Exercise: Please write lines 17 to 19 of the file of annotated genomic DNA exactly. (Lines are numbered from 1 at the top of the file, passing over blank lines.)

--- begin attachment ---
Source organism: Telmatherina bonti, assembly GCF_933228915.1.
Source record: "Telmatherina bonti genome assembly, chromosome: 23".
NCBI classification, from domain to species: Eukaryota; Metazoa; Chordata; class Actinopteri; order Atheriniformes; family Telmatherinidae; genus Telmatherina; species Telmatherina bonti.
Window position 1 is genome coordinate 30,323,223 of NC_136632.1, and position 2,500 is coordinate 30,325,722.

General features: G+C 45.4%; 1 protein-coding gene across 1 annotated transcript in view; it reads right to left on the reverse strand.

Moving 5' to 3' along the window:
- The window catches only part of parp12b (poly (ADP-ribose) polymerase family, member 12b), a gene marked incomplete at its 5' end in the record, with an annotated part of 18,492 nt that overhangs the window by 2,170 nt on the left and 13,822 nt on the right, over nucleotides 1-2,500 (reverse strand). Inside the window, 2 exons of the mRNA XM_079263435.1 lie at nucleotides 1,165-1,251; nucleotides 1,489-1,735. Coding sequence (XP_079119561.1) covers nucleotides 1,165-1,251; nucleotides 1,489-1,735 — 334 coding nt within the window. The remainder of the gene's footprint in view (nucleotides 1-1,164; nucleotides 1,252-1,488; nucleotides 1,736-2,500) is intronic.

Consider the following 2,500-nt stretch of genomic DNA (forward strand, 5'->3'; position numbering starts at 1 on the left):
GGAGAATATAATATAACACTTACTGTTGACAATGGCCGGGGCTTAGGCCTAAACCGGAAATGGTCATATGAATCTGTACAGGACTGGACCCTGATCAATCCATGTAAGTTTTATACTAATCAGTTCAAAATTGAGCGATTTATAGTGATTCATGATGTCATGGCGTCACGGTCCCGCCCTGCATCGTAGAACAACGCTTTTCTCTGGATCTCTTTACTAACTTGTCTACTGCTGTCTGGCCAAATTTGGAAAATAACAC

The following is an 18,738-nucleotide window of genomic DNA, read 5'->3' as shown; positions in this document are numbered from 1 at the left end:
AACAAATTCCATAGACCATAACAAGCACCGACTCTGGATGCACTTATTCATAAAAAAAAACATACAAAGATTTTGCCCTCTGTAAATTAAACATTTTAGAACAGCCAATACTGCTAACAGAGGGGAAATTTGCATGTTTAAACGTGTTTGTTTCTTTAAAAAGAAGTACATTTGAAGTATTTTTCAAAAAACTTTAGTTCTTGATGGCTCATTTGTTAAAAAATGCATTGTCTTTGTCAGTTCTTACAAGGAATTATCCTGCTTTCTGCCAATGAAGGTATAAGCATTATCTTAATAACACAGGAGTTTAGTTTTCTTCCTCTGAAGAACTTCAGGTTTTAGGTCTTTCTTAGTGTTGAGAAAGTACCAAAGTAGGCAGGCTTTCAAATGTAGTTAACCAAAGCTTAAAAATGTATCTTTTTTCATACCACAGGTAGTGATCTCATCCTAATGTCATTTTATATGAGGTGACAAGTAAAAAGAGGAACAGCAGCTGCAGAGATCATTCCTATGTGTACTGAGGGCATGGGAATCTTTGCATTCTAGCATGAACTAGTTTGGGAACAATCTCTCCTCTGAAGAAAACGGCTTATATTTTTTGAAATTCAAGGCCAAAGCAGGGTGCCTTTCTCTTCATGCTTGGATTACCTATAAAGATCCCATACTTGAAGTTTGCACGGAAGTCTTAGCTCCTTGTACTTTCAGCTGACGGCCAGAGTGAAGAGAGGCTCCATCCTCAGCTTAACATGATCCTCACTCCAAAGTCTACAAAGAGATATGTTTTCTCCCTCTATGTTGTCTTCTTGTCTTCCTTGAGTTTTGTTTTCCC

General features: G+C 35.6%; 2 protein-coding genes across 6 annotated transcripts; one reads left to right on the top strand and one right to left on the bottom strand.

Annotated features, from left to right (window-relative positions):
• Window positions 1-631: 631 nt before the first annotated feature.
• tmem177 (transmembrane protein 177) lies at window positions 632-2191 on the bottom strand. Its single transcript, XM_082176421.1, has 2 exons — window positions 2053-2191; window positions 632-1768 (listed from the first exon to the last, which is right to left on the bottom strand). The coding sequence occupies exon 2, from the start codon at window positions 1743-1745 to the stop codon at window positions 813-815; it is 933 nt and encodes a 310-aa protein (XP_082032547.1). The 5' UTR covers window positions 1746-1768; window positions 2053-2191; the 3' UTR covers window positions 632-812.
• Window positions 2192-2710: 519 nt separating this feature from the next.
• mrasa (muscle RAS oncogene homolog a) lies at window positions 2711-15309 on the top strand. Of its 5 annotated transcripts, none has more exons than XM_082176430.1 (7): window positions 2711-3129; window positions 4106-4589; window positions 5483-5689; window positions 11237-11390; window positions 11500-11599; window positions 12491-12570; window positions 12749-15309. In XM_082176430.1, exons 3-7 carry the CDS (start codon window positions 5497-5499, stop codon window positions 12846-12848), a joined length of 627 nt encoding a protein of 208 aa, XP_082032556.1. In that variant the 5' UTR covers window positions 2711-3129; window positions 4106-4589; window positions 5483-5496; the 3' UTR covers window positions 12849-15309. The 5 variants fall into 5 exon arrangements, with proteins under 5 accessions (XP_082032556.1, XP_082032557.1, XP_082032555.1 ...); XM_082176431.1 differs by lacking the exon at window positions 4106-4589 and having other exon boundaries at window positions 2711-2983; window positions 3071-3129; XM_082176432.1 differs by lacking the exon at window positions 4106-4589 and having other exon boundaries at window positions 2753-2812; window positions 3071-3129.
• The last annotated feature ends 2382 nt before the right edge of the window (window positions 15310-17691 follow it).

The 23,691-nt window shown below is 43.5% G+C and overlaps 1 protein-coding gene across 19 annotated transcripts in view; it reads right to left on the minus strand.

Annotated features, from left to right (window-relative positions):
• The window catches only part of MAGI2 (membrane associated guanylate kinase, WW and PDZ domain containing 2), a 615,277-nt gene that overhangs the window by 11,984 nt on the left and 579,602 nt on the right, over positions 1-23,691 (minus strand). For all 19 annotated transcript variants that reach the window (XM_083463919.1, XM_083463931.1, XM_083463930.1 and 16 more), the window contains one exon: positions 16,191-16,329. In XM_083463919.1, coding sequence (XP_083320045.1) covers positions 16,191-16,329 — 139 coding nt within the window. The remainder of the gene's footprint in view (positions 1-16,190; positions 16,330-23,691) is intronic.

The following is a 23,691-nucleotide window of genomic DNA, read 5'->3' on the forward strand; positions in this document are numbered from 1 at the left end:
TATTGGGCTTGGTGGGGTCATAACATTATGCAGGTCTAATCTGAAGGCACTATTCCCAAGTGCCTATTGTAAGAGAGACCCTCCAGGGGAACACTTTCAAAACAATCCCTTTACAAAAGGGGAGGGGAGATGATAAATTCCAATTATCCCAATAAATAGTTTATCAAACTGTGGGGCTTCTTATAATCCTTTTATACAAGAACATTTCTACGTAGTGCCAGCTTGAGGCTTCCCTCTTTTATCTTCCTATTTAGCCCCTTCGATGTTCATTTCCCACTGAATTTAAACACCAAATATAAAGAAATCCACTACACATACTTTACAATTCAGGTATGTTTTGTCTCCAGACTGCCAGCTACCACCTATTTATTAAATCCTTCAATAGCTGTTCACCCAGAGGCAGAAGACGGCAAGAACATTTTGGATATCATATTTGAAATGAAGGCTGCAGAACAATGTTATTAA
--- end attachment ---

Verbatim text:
• mrasa (muscle RAS oncogene homolog a) lies at window positions 2711-15309 on the top strand. Of its 5 annotated transcripts, none has more exons than XM_082176430.1 (7): window positions 2711-3129; window positions 4106-4589; window positions 5483-5689; window positions 11237-11390; window positions 11500-11599; window positions 12491-12570; window positions 12749-15309. In XM_082176430.1, exons 3-7 carry the CDS (start codon window positions 5497-5499, stop codon window positions 12846-12848), a joined length of 627 nt encoding a protein of 208 aa, XP_082032556.1. In that variant the 5' UTR covers window positions 2711-3129; window positions 4106-4589; window positions 5483-5496; the 3' UTR covers window positions 12849-15309. The 5 variants fall into 5 exon arrangements, with proteins under 5 accessions (XP_082032556.1, XP_082032557.1, XP_082032555.1 ...); XM_082176431.1 differs by lacking the exon at window positions 4106-4589 and having other exon boundaries at window positions 2711-2983; window positions 3071-3129; XM_082176432.1 differs by lacking the exon at window positions 4106-4589 and having other exon boundaries at window positions 2753-2812; window positions 3071-3129.
• The last annotated feature ends 2382 nt before the right edge of the window (window positions 15310-17691 follow it).

The 23,691-nt window shown below is 43.5% G+C and overlaps 1 protein-coding gene across 19 annotated transcripts in view; it reads right to left on the minus strand.